January 23, 2008

Losing Another Piece of America's Soul

Last week brought the news that Canada has added the United States - along with Israel - to its torture watch list, putting the U.S. in the dubious company of nations like Syria, China, Iran and Afghanistan. The list serves as part of a course on torture awareness given to Canadian diplomats and is designed to help them determine whether prisoners they visit abroad have been mistreated. This week brought news confirming that Canada's decision was justified and correct.

Readers of this blog know that one of the subjects on which I write most frequently is the sweeping loss of civil liberties and civil rights that has been perhaps the blackest mark in a long list of black marks left on this country by George W. Bush and the cadre of brutally corrupt neoconservatives that back him. The abuses of power by this White House are almost too numerous to list, but one in particular has stood out as a particularly tragic example of what is wrong with our government and our country today: the case of Jose Padilla. (I have posted about Mr. Padilla several times over the past year and half. Readers looking for background are directed to the following articles: The Constitution as Inconvenience, The Abyss Stares Back, The Disappeared, A Nation of Hypocrites, and Any One of Us.) As I wrote in the last of those posts:
No single case better illustrates how far the system of American justice has fallen under the regime of George W. Bush, Dick Cheney and Alberto Gonzales than Padilla's. It encompasses denial of habeas corpus, secret imprisonment, incarceration at the president's discretion, torture, tainted evidence, secret evidence and denial of the right to counsel; but what's truly abhorrent is that that litany of transgressions against the Constitution isn't even exhaustive.
Today, as the New York Times reported, Jose Padilla received a 17-year sentence, convicted on charges of "supporting terrorism" that had absolutely zero to do with the stated justifications the White House offered when President Bush unilaterally decided he should be disappeared into a Navy brig, forbidden access to a lawyer, and tortured. From the Times story:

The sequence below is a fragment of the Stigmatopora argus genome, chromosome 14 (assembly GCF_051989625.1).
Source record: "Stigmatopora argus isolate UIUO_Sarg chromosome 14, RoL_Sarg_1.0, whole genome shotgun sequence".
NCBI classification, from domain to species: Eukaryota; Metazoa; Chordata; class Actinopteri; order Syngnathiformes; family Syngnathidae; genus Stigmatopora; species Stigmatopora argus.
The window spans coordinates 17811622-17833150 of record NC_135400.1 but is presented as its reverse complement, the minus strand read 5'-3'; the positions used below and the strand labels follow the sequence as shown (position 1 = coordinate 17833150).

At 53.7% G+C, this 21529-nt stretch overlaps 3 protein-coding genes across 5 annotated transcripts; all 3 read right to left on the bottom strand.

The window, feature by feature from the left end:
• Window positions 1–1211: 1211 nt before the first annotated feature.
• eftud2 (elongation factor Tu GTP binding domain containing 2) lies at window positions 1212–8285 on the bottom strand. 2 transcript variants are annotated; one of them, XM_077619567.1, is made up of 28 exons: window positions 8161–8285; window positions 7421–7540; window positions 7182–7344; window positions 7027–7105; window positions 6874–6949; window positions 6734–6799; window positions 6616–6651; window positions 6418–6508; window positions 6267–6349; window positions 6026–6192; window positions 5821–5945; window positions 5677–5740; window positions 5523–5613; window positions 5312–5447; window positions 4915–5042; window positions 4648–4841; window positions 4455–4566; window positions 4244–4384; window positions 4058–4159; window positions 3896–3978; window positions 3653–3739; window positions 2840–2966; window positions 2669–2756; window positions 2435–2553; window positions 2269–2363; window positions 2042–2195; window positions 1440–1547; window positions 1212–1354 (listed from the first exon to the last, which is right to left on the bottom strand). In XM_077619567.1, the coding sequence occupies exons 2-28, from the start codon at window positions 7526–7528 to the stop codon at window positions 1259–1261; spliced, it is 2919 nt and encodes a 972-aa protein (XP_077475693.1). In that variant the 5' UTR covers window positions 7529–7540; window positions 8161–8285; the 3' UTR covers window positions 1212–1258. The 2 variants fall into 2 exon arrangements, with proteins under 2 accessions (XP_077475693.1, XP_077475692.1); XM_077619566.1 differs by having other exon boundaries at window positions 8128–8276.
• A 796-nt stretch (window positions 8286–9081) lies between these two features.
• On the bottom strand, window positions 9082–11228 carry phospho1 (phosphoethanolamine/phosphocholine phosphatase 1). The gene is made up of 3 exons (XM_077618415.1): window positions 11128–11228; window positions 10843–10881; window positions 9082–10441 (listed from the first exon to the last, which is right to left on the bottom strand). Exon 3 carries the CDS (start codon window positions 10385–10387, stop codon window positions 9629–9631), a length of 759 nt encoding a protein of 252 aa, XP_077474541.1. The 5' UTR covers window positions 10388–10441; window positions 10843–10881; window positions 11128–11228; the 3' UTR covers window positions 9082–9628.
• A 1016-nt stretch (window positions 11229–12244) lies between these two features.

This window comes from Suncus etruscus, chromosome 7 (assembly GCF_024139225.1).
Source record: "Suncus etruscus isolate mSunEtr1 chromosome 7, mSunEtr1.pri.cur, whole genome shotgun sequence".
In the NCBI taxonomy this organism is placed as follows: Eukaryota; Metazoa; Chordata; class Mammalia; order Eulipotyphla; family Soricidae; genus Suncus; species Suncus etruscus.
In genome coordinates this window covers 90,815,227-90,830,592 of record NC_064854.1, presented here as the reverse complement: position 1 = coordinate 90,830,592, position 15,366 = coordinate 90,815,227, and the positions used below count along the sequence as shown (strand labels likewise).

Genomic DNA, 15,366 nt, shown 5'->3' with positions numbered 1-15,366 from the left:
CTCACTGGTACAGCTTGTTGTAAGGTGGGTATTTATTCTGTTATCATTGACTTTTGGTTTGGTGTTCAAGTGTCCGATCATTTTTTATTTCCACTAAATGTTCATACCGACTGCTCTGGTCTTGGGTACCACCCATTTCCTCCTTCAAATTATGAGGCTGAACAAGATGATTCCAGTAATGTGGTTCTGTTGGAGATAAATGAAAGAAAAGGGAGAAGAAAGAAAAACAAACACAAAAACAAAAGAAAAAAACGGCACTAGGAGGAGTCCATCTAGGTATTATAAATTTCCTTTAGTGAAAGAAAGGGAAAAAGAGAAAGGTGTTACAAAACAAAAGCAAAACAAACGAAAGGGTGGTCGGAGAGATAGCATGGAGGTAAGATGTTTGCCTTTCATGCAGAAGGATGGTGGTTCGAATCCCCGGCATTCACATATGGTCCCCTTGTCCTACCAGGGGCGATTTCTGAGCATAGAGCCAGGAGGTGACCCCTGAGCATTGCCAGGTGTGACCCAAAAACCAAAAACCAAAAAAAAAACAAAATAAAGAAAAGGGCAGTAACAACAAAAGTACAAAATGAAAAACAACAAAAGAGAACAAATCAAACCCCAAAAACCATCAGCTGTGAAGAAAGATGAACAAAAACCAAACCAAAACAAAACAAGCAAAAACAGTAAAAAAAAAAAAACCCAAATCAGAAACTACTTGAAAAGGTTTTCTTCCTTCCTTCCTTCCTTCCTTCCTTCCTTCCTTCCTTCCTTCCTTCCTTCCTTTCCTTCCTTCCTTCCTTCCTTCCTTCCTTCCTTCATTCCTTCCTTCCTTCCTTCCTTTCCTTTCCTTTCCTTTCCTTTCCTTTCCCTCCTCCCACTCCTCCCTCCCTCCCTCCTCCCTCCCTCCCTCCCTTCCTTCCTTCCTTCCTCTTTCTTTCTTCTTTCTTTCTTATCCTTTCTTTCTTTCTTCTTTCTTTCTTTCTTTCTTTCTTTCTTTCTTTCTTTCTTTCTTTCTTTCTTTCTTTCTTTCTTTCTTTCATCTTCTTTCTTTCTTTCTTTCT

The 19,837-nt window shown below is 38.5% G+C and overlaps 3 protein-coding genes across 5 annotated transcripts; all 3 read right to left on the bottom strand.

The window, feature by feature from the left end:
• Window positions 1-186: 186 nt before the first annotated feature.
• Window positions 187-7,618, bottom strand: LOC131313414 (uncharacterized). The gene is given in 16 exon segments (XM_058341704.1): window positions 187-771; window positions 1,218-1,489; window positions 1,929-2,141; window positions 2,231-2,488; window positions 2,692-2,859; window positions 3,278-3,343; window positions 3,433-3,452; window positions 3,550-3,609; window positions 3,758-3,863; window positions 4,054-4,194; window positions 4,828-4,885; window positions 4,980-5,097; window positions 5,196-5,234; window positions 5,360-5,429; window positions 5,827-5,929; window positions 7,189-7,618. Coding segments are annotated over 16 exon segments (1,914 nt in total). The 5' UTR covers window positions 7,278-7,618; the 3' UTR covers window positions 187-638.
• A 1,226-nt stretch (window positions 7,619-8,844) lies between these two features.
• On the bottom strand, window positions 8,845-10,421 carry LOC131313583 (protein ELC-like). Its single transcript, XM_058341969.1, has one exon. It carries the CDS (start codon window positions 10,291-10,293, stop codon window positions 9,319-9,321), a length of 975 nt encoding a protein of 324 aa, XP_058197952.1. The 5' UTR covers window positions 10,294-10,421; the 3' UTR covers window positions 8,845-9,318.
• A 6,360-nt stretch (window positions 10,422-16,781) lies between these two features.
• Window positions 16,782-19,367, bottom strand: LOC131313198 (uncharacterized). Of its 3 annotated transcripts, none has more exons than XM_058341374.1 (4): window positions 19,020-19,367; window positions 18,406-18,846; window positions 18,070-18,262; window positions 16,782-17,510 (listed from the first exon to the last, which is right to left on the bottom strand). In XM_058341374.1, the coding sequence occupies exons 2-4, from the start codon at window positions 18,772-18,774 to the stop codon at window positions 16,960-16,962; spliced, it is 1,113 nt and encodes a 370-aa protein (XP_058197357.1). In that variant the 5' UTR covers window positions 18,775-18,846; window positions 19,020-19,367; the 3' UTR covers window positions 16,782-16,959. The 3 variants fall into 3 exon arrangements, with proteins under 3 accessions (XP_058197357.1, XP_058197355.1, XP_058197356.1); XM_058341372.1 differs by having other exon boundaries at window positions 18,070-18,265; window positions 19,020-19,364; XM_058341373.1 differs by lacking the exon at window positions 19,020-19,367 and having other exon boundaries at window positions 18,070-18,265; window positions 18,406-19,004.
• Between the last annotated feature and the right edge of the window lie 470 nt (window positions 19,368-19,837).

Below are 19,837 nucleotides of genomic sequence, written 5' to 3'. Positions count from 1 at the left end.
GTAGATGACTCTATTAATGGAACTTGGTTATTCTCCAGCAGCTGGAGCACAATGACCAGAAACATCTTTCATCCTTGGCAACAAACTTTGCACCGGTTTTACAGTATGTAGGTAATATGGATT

Prosecutors, who long ago dropped the ''dirty bomb'' claim that made Padilla infamous, had sought life sentences for Padilla and two co-defendants, but a federal judge said authorities never even proved Padilla was a terrorist.

''There is no evidence that these defendants personally maimed, kidnapped or killed anyone in the United States or elsewhere,'' U.S. District Judge Marcia Cooke said. ''There was never a plot to overthrow the United States government.''
Ultimately, Cooke said at the sentencing hearing, there was not enough evidence linking Padilla and the other two men to specific acts of terrorism or victims.
Despite this admission, and despite significant testimony that Mr. Padilla was tortured by the government and now suffers from Post-Traumatic Stress Disorder (PTSD), he was sentenced to more than a decade and a half in prison. It is a measure of how stacked the deck was in his case that this lengthy incarceration comes as a relief to the accused's mother, Estela Lebron, who said: ''I feel good about everything. This is amazing. He's not a terrorist. ... He's just a human being.'' In short, Ms. Lebron was relieved that her son, who had apparently contemplated becoming a terrorist would no longer be tortured at the behest of President Bush, and would only lose a total of 20 years of his life for what is essentially "thoughtcrime." (Nonetheless, the Justice Department moved swiftly to justify her belief that her son has been prosecuted vindictively, declaring that it will appeal the sentence as"too lenient.")

That said, as I have written from the beginning with regard to Jose Padilla, I am not championing him as an innocent victim with an unblemished record. It has been clear going all the way back to his arrest however, that the United States government so far overstepped the bounds of anything that could be called reasonable or just behavior that it has rendered itself as criminal as the man it once dubbed "The Dirty Bomber."

Irrespective of the crimes of which he may have been charged, the Constitution effectively did not exist for Mr. Padilla - who is a U.S. citizen - and that is fundamentally un-American and unquestionably wrong. While he has obtained some minute measure of justice in the form of a prison term that will actually end some day, the fact of the matter is that the United States has acted in an utterly unforgivable manner.
George W. Bush personally ordered this man imprisoned without evidence sufficient to stand up in open court. When he got caught rigging the game, the President charged him with other crimes, forced him through the legal system using suspect evidence - all the while obstructing the defense's case that their client had been physically and psychologically abused - and has now managed to get him jailed for the length of time it takes someone to reach their senior year of high school counting forward from birth.

Is the country in any way safer because of these actions and policies? No, it is not. Rather, we have spent piles of time, money and effort to imprison and try Jose Padilla in an insubstantial act of vengeance while other, real dangers confront the nation. Worse, we have allowed Mr. Bush to act like the king he clearly believes himself to be. In so doing, we have lost another piece of America's soul and soiled what remains.

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